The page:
America the Isolated?

1101130527_600Hardly. Contrary to conservative complaints, the U.S. is fully—and smartly—involved overseas 
By Fareed Zakaria

Conservatives are—of course—mad at Barack Obama, but they are also outraged at a country that isn’t outraged enough at him. This frustration is now taking over mainstream and intelligent voices within the movement.

Bret Stephens, columnist for the Wall Street Journal, laments that President Obama is not paying a price for a foreign policy that Stephens describes as “isolationist.” The problem, he writes, is that Americans have no sense of history, don’t see the importance of an active American foreign policy and are about to repeat the lessons of the 1930s, when isolationism led to Adolf Hitler and World War II.

Our isolationism will surely come as a surprise to the diplomats, soldiers and intelligence officers working on American foreign policy. Washington spends more on defense than the next 10 great powers put together—and more on intelligence than most nations spend on their militaries. We have tens of thousands of troops stationed at dozens of bases abroad, from Germany to Turkey to Bahrain to Japan to South Korea. We have formal commitments to defend our most important allies in ­Europe, the Middle East and Asia.

And our vast footprint has been expanded under the Obama Administration. The White House has extended America’s security umbrella to include defending Israel and the moderate Arab states against the threat posed by Iran’s possible development of nuclear weapons. It is enlarging the U.S. military presence in Asia with a new base in Australia to deal with China’s rise. To call this isolationism is to mangle both language and logic.

In fact, President Obama’s worldview is rooted in American exceptionalism. The fundamental pattern of international relations is that as a country becomes powerful and asserts itself, others gang up to bring it down. That’s what happened to the Habsburg Empire, Napoleonic France, Germany and the Soviet Union.

There is one great exception to this rule in modern history: the United States. America has risen to global might, and yet it has not produced the kind of opposition that many would have predicted. In fact, today it is in the astonishing position of being the world’s dominant power while many of the world’s next most powerful nations—­Britain, France, Germany, Japan—are all allied with it. This is the exception that needs to be explained.

The reason surely has something to do with the nature of American hegemony. We do not seek colonies or conquest. After World War II, we helped revive and rebuild our enemies and turned them into allies. For all the carping, people around the world do see the U. S. as different from other, older empires.

But it also has something to do with the way that the U.S. has exercised power: reluctantly. Historically, America was not eager to jump into the global arena. It entered World War I at the tail end of the war, late enough to avoid the worst bloodshed but still tipping the balance in favor of Britain and France. It entered World War II only after Japan attacked Pearl Harbor. It contained Soviet aggression in Europe but was careful not to push too far in other places. And when it did, as in Vietnam, it paid a price.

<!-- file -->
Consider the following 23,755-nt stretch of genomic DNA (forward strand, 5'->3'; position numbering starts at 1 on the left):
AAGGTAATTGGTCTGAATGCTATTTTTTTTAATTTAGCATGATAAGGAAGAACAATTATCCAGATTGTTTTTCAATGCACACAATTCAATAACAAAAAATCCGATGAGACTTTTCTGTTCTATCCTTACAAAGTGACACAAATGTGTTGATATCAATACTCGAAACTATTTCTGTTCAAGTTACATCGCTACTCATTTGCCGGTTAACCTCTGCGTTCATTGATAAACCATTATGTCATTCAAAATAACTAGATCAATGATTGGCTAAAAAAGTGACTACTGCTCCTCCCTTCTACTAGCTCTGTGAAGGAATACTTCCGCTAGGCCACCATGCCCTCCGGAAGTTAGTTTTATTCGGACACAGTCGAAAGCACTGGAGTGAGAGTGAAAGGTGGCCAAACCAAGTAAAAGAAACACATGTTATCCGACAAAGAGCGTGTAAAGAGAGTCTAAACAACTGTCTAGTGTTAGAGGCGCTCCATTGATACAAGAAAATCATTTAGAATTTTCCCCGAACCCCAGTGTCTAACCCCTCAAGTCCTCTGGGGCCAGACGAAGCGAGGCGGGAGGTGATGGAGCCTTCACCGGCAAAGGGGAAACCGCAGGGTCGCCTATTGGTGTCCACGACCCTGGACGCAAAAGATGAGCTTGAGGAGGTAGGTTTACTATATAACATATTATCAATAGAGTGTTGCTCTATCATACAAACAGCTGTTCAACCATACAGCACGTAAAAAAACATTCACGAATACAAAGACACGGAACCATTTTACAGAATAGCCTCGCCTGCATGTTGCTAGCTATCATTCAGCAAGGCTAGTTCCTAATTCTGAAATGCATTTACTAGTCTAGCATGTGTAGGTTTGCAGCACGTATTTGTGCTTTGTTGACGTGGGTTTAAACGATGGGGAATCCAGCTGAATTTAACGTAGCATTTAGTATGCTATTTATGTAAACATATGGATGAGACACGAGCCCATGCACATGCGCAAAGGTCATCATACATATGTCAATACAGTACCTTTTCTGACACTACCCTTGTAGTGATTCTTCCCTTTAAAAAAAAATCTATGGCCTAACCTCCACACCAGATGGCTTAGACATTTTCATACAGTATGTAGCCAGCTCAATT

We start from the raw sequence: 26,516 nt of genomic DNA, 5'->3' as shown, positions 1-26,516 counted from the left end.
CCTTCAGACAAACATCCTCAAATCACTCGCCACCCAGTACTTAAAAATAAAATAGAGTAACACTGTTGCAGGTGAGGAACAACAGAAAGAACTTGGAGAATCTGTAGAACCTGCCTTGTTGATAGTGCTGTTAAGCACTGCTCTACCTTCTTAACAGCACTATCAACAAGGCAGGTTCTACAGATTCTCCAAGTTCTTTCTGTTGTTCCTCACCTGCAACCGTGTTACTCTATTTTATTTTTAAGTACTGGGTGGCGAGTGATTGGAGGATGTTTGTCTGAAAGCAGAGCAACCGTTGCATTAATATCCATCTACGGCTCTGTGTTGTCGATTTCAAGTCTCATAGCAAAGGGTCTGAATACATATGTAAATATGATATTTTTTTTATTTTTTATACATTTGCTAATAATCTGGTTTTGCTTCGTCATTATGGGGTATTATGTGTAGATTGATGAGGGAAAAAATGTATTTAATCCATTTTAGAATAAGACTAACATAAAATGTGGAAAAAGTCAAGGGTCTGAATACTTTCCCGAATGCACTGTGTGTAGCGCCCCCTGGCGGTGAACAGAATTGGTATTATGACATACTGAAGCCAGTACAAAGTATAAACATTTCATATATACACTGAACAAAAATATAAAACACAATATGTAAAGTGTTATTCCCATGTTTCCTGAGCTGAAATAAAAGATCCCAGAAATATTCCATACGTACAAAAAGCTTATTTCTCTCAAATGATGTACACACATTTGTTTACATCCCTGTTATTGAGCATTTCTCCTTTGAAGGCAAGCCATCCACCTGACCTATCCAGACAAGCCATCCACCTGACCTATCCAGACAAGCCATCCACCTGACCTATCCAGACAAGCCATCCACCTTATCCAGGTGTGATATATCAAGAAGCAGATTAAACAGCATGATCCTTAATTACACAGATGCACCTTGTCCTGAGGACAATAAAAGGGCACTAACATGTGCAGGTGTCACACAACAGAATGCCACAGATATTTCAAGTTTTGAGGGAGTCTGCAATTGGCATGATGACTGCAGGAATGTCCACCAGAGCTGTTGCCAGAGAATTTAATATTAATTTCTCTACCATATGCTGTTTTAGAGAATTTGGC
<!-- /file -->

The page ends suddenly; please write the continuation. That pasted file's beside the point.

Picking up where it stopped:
There is a long and distinguished school of American statesmen—from Dwight Eisenhower to Henry Kissinger to Robert Gates—who believe that America helps enlarge the scope of freedom around the world by staying strong; husbanding its power; creating a stable, liberal order; and encouraging economic and political reform. (The most brilliant academic exponent of this view, Kenneth Waltz, died May 13 at 88.) It is central to this ­mission that America is disciplined about its military interventions.

Perhaps because the U.S. has had no rival since the end of the Cold War, some seem to believe that any bad thing that happens in the world could be stopped if only the American President would act. Stephens bemoans the fact that Vladimir Putin is putting opponents in prison. What exactly should the U.S. do about this, other than protest, which it has done? President Bush was not able to stop the Iraqi government—while the entire country was under American occupation—­from doing the very same thing.

We have just gone through a decade devoted to a very different idea: that American power must be used actively, pre-emptively and in pursuit of expansive goals beyond the narrow national interest. The result was thousands of American soldiers dead, hundreds of thousands of Iraqi civilians dead and millions ethnically cleansed, $2 trillion spent and the erosion of American influence and goodwill across the globe. Can we get a few years of respite to rebuild our economic, political and moral capital?

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